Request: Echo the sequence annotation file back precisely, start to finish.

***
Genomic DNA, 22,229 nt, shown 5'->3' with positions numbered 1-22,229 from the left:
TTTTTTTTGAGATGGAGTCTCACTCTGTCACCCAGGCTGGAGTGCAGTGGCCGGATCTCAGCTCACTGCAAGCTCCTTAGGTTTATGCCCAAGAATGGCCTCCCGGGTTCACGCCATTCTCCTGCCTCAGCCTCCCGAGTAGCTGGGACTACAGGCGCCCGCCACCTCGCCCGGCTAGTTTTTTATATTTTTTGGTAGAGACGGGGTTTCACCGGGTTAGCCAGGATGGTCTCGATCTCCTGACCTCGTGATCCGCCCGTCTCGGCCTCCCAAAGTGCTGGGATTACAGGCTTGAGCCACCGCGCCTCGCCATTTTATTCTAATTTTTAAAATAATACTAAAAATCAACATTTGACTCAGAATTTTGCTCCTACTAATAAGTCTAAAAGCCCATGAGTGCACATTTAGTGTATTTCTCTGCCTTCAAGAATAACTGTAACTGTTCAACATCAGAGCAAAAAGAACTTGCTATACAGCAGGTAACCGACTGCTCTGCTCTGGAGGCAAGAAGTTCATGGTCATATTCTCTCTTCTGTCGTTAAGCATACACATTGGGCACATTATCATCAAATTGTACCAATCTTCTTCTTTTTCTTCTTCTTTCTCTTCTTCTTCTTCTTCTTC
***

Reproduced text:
Genomic DNA, 22,229 nt, shown 5'->3' with positions numbered 1-22,229 from the left:
TTTTTTTTGAGATGGAGTCTCACTCTGTCACCCAGGCTGGAGTGCAGTGGCCGGATCTCAGCTCACTGCAAGCTCCTTAGGTTTATGCCCAAGAATGGCCTCCCGGGTTCACGCCATTCTCCTGCCTCAGCCTCCCGAGTAGCTGGGACTACAGGCGCCCGCCACCTCGCCCGGCTAGTTTTTTATATTTTTTGGTAGAGACGGGGTTTCACCGGGTTAGCCAGGATGGTCTCGATCTCCTGACCTCGTGATCCGCCCGTCTCGGCCTCCCAAAGTGCTGGGATTACAGGCTTGAGCCACCGCGCCTCGCCATTTTATTCTAATTTTTAAAATAATACTAAAAATCAACATTTGACTCAGAATTTTGCTCCTACTAATAAGTCTAAAAGCCCATGAGTGCACATTTAGTGTATTTCTCTGCCTTCAAGAATAACTGTAACTGTTCAACATCAGAGCAAAAAGAACTTGCTATACAGCAGGTAACCGACTGCTCTGCTCTGGAGGCAAGAAGTTCATGGTCATATTCTCTCTTCTGTCGTTAAGCATACACATTGGGCACATTATCATCAAATTGTACCAATCTTCTTCTTTTTCTTCTTCTTTCTCTTCTTCTTCTTCTTCTTC